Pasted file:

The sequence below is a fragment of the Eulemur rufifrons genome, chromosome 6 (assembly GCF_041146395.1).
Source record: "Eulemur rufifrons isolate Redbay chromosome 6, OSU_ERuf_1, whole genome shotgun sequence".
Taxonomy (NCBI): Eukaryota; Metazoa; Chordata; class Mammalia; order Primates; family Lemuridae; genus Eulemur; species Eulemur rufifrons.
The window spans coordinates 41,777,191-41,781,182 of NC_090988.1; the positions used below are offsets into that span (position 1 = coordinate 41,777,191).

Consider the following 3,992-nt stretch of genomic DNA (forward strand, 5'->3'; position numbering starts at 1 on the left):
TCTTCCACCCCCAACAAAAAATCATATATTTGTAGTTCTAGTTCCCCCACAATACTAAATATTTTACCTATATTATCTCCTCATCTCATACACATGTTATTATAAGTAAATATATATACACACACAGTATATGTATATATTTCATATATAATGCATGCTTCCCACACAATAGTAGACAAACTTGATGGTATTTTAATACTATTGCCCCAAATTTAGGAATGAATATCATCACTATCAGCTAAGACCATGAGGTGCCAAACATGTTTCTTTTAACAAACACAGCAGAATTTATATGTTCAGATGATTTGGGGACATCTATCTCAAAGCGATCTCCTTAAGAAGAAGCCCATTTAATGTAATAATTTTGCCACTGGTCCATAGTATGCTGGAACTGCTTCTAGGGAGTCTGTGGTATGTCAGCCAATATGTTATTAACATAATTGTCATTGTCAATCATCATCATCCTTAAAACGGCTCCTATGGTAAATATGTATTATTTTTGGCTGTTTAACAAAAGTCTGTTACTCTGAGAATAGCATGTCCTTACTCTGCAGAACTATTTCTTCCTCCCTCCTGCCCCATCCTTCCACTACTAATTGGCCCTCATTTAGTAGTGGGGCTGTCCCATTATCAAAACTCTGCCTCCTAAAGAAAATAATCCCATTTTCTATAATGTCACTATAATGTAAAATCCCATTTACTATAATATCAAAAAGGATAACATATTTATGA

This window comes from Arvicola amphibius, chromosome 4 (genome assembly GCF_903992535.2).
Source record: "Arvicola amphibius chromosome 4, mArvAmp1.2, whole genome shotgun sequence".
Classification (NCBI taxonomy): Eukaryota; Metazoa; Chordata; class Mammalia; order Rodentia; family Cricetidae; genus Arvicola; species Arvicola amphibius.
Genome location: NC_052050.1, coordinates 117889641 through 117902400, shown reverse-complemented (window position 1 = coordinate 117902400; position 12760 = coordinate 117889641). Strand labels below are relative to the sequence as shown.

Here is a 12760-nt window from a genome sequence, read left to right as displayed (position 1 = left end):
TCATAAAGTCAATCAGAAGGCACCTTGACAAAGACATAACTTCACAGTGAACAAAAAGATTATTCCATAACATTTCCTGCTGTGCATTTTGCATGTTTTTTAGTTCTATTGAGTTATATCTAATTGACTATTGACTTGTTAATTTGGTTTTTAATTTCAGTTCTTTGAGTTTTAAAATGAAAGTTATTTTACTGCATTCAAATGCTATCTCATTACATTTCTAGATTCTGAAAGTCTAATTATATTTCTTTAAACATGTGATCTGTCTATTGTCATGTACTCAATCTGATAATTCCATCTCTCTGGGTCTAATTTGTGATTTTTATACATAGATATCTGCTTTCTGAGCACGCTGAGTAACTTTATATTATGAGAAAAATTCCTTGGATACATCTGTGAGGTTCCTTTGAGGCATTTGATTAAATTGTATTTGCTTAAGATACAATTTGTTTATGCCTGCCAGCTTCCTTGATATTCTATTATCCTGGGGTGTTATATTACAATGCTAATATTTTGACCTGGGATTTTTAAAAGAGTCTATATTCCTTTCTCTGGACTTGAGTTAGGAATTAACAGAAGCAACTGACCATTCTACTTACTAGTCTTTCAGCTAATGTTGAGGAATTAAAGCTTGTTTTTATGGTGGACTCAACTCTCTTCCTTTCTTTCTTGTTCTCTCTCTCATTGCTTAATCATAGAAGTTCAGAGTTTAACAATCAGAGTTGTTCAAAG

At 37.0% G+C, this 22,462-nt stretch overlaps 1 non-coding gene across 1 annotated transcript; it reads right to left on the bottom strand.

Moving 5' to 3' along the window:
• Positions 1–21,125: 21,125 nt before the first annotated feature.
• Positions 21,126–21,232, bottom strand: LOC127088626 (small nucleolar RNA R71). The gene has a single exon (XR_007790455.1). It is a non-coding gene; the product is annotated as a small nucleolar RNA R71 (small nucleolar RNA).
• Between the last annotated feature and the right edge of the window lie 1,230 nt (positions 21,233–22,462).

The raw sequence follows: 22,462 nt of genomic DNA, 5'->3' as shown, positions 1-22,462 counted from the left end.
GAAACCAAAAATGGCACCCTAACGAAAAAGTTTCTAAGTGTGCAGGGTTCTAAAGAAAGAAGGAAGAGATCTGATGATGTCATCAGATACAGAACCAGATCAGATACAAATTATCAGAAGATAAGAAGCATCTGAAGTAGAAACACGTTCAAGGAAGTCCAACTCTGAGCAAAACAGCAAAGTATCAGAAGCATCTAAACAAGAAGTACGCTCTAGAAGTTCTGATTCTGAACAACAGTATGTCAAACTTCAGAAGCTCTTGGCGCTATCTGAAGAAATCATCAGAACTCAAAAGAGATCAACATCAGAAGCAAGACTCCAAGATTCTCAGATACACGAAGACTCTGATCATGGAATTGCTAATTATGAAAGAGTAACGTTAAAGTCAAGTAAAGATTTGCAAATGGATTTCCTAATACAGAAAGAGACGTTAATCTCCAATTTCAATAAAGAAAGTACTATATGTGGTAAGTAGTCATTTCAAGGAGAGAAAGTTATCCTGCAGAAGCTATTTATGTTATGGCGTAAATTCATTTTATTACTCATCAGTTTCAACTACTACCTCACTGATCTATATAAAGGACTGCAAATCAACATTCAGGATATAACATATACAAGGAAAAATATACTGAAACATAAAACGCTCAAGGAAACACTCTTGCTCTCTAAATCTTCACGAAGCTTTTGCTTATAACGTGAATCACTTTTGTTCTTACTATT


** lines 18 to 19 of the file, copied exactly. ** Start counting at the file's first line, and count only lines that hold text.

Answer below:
The raw sequence follows: 22,462 nt of genomic DNA, 5'->3' as shown, positions 1-22,462 counted from the left end.
GAAACCAAAAATGGCACCCTAACGAAAAAGTTTCTAAGTGTGCAGGGTTCTAAAGAAAGAAGGAAGAGATCTGATGATGTCATCAGATACAGAACCAGATCAGATACAAATTATCAGAAGATAAGAAGCATCTGAAGTAGAAACACGTTCAAGGAAGTCCAACTCTGAGCAAAACAGCAAAGTATCAGAAGCATCTAAACAAGAAGTACGCTCTAGAAGTTCTGATTCTGAACAACAGTATGTCAAACTTCAGAAGCTCTTGGCGCTATCTGAAGAAATCATCAGAACTCAAAAGAGATCAACATCAGAAGCAAGACTCCAAGATTCTCAGATACACGAAGACTCTGATCATGGAATTGCTAATTATGAAAGAGTAACGTTAAAGTCAAGTAAAGATTTGCAAATGGATTTCCTAATACAGAAAGAGACGTTAATCTCCAATTTCAATAAAGAAAGTACTATATGTGGTAAGTAGTCATTTCAAGGAGAGAAAGTTATCCTGCAGAAGCTATTTATGTTATGGCGTAAATTCATTTTATTACTCATCAGTTTCAACTACTACCTCACTGATCTATATAAAGGACTGCAAATCAACATTCAGGATATAACATATACAAGGAAAAATATACTGAAACATAAAACGCTCAAGGAAACACTCTTGCTCTCTAAATCTTCACGAAGCTTTTGCTTATAACGTGAATCACTTTTGTTCTTACTATT